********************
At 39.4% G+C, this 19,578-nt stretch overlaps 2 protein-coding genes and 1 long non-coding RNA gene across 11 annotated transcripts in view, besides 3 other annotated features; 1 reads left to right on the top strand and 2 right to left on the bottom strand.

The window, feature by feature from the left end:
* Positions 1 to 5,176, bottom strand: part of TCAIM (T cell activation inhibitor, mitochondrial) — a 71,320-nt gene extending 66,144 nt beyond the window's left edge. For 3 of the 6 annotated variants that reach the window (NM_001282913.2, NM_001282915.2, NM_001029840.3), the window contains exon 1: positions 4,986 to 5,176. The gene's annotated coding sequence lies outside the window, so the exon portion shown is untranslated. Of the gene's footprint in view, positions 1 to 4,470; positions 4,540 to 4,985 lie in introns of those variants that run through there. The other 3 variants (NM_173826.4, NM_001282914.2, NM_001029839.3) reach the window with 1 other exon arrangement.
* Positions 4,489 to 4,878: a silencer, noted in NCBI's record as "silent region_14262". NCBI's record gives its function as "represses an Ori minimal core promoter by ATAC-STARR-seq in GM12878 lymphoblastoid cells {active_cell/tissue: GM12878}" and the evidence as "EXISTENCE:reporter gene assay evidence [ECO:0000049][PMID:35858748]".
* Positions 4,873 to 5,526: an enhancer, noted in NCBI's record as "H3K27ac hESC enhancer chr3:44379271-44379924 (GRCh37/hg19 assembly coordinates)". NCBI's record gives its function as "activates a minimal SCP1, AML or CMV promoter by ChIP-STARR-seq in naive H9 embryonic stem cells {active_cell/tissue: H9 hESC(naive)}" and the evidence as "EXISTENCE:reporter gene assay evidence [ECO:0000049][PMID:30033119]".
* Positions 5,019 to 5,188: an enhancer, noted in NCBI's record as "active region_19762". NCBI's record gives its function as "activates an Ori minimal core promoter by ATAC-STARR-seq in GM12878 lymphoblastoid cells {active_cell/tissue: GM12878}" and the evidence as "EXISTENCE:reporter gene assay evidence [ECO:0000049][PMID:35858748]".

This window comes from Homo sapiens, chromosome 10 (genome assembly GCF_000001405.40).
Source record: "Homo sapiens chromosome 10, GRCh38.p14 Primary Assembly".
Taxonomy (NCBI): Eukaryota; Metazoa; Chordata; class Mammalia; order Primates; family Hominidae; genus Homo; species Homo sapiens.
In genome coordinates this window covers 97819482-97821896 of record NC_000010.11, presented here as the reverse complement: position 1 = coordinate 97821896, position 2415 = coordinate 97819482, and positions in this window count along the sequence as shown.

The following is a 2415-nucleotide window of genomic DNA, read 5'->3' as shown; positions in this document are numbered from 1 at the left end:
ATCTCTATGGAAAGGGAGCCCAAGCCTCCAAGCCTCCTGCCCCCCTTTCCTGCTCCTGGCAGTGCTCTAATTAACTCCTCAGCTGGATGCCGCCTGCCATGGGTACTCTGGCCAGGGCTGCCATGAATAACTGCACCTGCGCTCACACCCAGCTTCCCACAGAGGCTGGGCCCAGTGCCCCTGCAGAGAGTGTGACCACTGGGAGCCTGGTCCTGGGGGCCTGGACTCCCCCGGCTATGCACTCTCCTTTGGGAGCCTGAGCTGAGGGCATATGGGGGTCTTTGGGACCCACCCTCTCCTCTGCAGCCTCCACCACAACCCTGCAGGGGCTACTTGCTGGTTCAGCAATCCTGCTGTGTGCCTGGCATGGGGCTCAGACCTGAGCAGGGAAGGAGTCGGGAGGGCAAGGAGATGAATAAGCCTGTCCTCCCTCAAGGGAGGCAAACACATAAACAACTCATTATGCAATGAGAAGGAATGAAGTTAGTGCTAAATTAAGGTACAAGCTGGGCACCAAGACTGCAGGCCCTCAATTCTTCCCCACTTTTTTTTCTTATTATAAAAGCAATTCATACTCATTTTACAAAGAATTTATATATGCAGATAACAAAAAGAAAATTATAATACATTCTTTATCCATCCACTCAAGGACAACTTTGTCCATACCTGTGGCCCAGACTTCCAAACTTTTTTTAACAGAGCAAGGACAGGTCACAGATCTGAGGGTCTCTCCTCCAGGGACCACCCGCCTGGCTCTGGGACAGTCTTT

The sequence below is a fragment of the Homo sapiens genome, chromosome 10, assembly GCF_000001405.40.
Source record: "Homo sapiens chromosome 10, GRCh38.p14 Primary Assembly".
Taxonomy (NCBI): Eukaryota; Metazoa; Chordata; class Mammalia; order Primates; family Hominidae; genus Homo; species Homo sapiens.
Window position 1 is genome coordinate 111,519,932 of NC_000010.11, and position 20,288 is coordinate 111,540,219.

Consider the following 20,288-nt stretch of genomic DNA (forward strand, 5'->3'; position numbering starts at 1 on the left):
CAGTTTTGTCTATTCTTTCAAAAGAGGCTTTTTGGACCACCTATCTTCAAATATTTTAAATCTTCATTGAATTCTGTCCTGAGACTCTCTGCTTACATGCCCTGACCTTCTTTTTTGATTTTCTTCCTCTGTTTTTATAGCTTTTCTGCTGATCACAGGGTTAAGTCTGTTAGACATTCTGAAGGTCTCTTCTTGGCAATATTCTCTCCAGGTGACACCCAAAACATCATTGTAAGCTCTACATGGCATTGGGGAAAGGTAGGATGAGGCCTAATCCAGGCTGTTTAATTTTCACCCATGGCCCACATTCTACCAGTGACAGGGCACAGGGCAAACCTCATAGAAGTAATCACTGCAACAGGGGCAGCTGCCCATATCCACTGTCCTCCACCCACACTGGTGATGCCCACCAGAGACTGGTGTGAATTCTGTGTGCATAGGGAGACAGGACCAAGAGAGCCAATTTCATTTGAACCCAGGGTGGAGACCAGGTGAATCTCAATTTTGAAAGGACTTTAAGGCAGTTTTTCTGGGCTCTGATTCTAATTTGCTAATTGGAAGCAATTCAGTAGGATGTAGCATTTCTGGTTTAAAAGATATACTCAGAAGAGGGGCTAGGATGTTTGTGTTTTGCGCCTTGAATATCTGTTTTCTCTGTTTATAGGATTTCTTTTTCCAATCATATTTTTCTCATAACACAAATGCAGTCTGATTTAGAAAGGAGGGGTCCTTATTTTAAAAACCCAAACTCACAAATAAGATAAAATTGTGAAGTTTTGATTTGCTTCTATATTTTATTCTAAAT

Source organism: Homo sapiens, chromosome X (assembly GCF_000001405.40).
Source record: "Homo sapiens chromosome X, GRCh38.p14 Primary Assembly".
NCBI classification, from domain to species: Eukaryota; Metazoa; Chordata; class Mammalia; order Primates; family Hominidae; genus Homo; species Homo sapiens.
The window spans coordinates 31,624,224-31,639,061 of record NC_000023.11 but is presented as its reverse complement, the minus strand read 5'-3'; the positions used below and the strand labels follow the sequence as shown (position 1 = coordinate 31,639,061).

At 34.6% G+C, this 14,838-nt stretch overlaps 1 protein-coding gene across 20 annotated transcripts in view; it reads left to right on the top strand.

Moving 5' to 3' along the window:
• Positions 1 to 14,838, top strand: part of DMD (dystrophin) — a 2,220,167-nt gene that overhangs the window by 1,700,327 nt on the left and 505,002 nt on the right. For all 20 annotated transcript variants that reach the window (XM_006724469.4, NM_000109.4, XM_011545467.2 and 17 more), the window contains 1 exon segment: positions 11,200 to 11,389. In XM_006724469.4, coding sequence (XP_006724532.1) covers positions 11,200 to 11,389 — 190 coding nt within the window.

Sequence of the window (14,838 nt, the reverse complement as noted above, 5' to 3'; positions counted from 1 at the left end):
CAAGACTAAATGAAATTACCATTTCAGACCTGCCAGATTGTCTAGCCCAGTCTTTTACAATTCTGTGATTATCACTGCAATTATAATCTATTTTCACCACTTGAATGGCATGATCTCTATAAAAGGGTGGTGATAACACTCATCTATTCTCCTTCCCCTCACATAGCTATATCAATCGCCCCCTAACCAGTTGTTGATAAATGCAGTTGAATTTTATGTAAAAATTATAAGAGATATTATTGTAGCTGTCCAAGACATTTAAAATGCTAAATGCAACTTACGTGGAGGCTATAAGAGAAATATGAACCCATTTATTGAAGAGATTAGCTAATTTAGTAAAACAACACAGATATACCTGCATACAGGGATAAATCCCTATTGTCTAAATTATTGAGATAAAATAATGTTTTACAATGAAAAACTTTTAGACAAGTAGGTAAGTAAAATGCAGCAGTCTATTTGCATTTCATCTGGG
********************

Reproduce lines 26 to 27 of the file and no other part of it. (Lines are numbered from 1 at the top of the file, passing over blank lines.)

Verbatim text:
Sequence of the window (14,838 nt, the reverse complement as noted above, 5' to 3'; positions counted from 1 at the left end):
CAAGACTAAATGAAATTACCATTTCAGACCTGCCAGATTGTCTAGCCCAGTCTTTTACAATTCTGTGATTATCACTGCAATTATAATCTATTTTCACCACTTGAATGGCATGATCTCTATAAAAGGGTGGTGATAACACTCATCTATTCTCCTTCCCCTCACATAGCTATATCAATCGCCCCCTAACCAGTTGTTGATAAATGCAGTTGAATTTTATGTAAAAATTATAAGAGATATTATTGTAGCTGTCCAAGACATTTAAAATGCTAAATGCAACTTACGTGGAGGCTATAAGAGAAATATGAACCCATTTATTGAAGAGATTAGCTAATTTAGTAAAACAACACAGATATACCTGCATACAGGGATAAATCCCTATTGTCTAAATTATTGAGATAAAATAATGTTTTACAATGAAAAACTTTTAGACAAGTAGGTAAGTAAAATGCAGCAGTCTATTTGCATTTCATCTGGG